Obesity: Where are we and where do we go from here?
Blog Material Written By: Corey Edmonds, MPH, CHES, CHW
According to the World Health Organization, “overweight and obesity are defined as abnormal or excessive fat accumulation that presents a risk to health. A body mass index (BMI) over 25 is considered overweight, and over 30 is obese. The issue has grown to epidemic proportions, with over 4 million people dying each year as a result of being overweight or obese in 2017” (WHO, 2022). What is becoming more alarming is the increase in the prevalence of overweight and obesity in children and adolescents. In fact, over the past 40 years, the number of children and adolescents that are overweight or obese has increased by more than 14% world wide (WHO, 2020). While obesity itself does not have any direct signs or symptoms, being overweight or obese can lead to a variety of issues, such as musculoskeletal disorders, diabetes, blindness, limb amputations, kidney failure and the need for dialysis, stroke, heart disease, and a whole range of cancers.
Not only is obesity common, but it is very costly as well. According to the Centers for Disease Control and Prevention (CDC), the United States alone spends more than $147 billion annually on obesity-related healthcare. Some cases of obesity can be blamed on genetics, but the majority of obesity cases are a result of poor diet and a lack of being physically active. The CDC also contends that fewer than 1 in every 10 children and adults in the United States eat the recommended daily amount of fruits and vegetables; fewer than 1 in 4 youth get enough physical activity; and just 1 in 4 adults meet the physical activity guidelines. While much of this can be attributed to personal choices, many people don’t even have that luxury. More than half of all Americans do not live within walking distance to a park where they can safely be physically active and some 40% of all U.S. households do not live within 1 mile of a retailer that sells healthy produce (CDC, 2022).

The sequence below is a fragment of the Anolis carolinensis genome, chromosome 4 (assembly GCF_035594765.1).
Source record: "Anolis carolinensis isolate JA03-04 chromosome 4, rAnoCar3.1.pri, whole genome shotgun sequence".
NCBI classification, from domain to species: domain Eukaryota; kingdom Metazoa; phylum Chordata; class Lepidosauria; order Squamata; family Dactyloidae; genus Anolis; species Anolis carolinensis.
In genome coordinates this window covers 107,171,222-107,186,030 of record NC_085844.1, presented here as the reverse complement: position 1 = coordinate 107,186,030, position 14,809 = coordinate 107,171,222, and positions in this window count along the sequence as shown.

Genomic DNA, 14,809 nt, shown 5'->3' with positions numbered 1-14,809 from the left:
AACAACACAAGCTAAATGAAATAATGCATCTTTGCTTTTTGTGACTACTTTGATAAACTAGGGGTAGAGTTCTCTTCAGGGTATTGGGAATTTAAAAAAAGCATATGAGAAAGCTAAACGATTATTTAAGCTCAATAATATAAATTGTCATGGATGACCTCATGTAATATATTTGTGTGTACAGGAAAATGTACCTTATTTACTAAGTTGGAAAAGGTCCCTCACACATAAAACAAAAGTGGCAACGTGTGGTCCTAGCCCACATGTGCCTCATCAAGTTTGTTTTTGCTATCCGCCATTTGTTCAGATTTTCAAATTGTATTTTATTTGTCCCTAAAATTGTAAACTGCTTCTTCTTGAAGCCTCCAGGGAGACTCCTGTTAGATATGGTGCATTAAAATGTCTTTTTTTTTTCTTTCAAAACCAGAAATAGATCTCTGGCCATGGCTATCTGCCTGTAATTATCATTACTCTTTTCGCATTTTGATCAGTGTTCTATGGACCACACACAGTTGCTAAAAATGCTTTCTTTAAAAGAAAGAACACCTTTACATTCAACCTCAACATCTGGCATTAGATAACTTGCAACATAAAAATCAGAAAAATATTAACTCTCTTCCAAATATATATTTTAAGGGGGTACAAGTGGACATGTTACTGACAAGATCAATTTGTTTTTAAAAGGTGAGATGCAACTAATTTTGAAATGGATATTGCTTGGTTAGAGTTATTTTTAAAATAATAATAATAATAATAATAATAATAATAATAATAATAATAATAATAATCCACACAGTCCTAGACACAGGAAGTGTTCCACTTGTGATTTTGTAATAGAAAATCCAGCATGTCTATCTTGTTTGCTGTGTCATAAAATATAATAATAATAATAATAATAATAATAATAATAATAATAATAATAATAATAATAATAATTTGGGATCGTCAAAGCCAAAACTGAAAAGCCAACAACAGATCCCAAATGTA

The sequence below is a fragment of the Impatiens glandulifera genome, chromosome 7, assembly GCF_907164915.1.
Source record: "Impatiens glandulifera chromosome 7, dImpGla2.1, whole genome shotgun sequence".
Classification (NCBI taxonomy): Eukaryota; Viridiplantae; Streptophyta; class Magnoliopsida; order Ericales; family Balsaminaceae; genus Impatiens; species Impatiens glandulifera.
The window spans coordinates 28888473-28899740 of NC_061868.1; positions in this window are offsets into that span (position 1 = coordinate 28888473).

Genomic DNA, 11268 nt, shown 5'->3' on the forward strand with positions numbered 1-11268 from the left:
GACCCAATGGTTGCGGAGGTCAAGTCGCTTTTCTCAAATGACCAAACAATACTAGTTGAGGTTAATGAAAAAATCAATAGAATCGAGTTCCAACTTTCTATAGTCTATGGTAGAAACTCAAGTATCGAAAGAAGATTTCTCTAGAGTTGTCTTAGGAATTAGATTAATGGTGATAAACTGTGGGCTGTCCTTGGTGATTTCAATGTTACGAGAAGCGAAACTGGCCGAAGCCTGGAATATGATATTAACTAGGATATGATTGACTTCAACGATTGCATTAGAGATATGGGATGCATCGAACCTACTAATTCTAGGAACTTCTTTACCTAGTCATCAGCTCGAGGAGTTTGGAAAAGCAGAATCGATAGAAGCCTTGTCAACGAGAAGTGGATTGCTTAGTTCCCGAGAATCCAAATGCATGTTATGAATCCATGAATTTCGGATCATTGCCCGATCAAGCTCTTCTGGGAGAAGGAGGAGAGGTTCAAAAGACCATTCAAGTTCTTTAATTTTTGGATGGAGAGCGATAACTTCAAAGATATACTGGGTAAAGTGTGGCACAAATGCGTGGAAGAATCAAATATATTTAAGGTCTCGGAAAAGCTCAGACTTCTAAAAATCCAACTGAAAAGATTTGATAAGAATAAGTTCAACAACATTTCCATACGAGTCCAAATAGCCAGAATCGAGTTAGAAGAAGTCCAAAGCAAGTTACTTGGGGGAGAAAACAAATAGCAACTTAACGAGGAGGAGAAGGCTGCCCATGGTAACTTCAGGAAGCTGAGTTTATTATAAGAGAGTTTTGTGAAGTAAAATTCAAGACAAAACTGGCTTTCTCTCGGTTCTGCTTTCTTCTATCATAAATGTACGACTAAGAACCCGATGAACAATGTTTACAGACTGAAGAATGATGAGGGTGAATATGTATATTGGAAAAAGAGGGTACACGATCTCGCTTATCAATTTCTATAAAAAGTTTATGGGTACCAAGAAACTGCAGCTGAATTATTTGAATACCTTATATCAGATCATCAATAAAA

So, how can we work to reduce instances of obesity and its impacts? Maintaining a healthy diet and getting appropriate amounts of physical activity are imperative. It is best to talk with your doctor or health care provider about what type of diet and how much physical activity may be right for you, given your current health profile. No one recommendation is right for everyone. However, there is much that can be done beyond the personal level. For instance, we can make every effort to vote for public representatives that will fight for equitable access to public spaces that promote physical activity and business models that prioritize strategic placement of stores that sell healthy produce at affordable prices. We can fight to make sure our public schools are serving healthy foods and allowing adequate time for our children to be physically active. Something as simple as the presence of well-maintained sidewalks in our neighborhoods can make such a huge difference in the fight towards obesity.
For more information on obesity, visit the following link(s):
For more information on physical activity, visit the following link(s):
For more information on proper nutrition, visit the following link(s):
- Centers for Disease Control and Prevention (CDC). (2022). Centers for Disease Control and Prevention: Overweight & Obesity. Retrieved from: https://www.cdc.gov/obesity/index.html
- World Health Organization (WHO). (2022). World Health Organization: Obesity. Retrieved from: https://www.who.int/health-topics/obesity#tab=tab_1